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Race Relations in I Know Why the Caged Bird Sings by Maya Angelou

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Race Relations in I Know Why the Caged Bird Sings by Maya Angelou

The reasons listed by the censors for banning I Know Why the Cage Bird Sings do not explain the widespread controversy around the novel. There is reason to believe that the question of the novel is in its poignant portrayal of race relations. This explains why the novel has been most controversial in the South, where racial tension is historically worst, and where the novel is partially set. Therefore, understanding the blatant and subtle effects of racism on the young Marguerite help explain the censorship controversy, and the person she became.

One of the earliest examples of race relations in the book symbolizes the strict dichotomy of opportunity for black and white children. On the second page, Marguerite explains how she wished that she would wake up in a white world, with blond hair, blue eyes, and she would shudder from the nightmare of being black. Thus, from the beginning of the book, race relations were one of the major themes.

Maya Angelou also shows the effect of oppression on the black people, and that impact on her as a child. One early example occurred when the po' white trash children confronted Mama in front of the store. They were represented as clownish, dirty, and rather silly. On the other hand, Mama simply stood like a rock and sang the Gospel. Her beauty of soul versus their disgusting antics creates a powerful scene about the nature of the oppressed and the oppressor. Marguerite, meanwhile, lies crouched behind the screen in agony at the inability of her class to command respect simply because of their color. Then, as the scene progresses, she understands that in spite of the disparity of power between the po'white trash and M...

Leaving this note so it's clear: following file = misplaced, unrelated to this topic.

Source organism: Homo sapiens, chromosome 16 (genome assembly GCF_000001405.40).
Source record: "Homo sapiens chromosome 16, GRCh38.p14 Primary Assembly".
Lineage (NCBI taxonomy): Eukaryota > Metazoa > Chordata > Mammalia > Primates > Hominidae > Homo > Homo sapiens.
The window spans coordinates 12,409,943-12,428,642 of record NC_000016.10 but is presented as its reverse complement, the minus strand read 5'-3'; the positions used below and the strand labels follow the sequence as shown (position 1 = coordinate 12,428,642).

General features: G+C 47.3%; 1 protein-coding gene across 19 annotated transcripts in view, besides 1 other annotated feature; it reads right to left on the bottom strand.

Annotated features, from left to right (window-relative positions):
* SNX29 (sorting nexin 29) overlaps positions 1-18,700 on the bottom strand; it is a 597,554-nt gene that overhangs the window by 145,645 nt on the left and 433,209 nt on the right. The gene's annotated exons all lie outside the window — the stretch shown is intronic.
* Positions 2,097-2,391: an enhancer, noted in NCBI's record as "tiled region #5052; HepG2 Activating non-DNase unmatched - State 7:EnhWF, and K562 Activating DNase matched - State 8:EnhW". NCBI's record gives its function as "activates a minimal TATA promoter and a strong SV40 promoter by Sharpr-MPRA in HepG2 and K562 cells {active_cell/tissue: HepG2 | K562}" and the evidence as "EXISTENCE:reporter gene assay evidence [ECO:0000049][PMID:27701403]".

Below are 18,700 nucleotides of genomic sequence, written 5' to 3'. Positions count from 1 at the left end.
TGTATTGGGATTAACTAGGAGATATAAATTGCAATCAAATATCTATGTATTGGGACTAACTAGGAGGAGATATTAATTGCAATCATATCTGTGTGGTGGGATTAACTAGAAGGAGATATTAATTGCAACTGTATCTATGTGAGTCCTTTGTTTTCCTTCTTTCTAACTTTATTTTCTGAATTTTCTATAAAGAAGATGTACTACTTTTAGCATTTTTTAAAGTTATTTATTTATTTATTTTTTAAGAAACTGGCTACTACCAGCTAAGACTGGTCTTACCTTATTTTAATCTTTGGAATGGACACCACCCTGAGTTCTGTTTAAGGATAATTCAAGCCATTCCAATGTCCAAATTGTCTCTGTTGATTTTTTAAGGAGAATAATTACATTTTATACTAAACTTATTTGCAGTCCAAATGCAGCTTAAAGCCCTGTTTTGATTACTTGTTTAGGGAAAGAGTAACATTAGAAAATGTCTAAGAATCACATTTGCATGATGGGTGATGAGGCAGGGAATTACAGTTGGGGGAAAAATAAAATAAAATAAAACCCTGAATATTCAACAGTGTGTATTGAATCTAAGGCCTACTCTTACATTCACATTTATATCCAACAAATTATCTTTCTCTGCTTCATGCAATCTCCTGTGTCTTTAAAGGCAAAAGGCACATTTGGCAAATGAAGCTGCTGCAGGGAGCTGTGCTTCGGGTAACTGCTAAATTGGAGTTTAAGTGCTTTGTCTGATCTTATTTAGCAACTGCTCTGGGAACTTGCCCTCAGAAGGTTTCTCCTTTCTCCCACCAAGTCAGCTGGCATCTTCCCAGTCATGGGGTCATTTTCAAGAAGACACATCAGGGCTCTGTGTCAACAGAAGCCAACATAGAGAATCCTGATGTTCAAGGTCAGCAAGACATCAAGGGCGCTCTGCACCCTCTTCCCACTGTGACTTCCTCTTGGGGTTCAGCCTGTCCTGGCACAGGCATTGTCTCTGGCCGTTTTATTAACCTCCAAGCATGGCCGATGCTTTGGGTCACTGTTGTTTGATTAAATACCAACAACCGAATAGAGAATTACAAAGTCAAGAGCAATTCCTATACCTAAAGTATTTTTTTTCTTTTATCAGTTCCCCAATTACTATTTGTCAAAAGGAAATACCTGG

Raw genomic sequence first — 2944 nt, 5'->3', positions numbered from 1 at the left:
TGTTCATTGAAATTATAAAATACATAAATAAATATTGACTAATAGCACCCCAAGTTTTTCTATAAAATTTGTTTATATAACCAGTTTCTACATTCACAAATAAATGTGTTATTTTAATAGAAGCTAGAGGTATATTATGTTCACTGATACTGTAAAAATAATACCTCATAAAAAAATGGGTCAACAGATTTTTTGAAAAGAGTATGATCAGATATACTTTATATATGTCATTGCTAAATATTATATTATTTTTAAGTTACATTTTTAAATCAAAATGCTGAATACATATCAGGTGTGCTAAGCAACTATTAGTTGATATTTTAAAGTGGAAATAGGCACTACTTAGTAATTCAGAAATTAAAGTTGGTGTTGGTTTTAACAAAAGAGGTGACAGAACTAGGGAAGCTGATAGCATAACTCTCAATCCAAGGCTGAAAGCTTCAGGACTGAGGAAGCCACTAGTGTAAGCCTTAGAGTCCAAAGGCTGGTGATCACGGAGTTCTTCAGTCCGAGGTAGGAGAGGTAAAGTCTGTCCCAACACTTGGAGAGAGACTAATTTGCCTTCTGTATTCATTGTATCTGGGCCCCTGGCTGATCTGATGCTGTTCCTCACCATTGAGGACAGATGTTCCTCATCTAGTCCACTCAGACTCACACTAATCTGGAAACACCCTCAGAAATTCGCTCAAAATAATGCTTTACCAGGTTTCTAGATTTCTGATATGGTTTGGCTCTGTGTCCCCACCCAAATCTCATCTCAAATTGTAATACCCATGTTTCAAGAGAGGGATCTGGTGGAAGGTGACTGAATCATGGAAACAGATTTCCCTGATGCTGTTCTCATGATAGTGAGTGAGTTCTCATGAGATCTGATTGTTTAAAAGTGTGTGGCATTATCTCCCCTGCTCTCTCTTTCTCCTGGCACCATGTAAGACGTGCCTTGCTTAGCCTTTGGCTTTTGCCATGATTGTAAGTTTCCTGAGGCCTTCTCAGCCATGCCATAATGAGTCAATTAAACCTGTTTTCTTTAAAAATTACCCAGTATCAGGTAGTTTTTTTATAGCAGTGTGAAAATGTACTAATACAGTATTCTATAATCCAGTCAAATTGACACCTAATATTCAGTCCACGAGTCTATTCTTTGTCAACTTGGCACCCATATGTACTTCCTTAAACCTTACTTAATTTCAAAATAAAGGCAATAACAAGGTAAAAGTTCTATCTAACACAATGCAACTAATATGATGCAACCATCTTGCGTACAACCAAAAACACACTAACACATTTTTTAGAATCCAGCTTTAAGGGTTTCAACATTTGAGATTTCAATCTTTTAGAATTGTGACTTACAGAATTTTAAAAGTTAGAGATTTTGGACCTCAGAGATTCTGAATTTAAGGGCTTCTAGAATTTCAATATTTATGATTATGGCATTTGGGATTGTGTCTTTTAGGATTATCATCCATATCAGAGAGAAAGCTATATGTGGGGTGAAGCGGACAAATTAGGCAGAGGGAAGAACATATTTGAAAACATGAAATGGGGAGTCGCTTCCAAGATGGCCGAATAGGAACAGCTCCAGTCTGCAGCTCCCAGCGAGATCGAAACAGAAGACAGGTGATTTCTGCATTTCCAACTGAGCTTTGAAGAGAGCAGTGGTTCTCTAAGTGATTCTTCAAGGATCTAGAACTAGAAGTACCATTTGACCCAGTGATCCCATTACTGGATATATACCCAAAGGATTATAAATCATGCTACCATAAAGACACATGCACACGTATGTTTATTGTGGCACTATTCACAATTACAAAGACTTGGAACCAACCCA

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It is interesting to note the poetical nature of I Know Why the Caged Bird Sings. Her perspective of a young girl is flawless. One truly sees the events through the eyes of a young girl. For example, the molestation scenes are depicted simply and innocently, which bothers one's consciousness.

Another aspect of the book is the way in which the chapters are laid out. At the beginning of each chapter, Maya introduces a topic, discusses it, and then provides resolution. Each chapter is a short story by itself, but they also relate together. The chapters build on each other, and the end provides resolution to the common threads of the book. The end, however, also is a new beginning for Marguerite. It is the perfect ending to a profound and moving novel.

Works Cited:

Angelou, Maya. I Know Why the Caged Bird Sings. New York: Random House, 1969.
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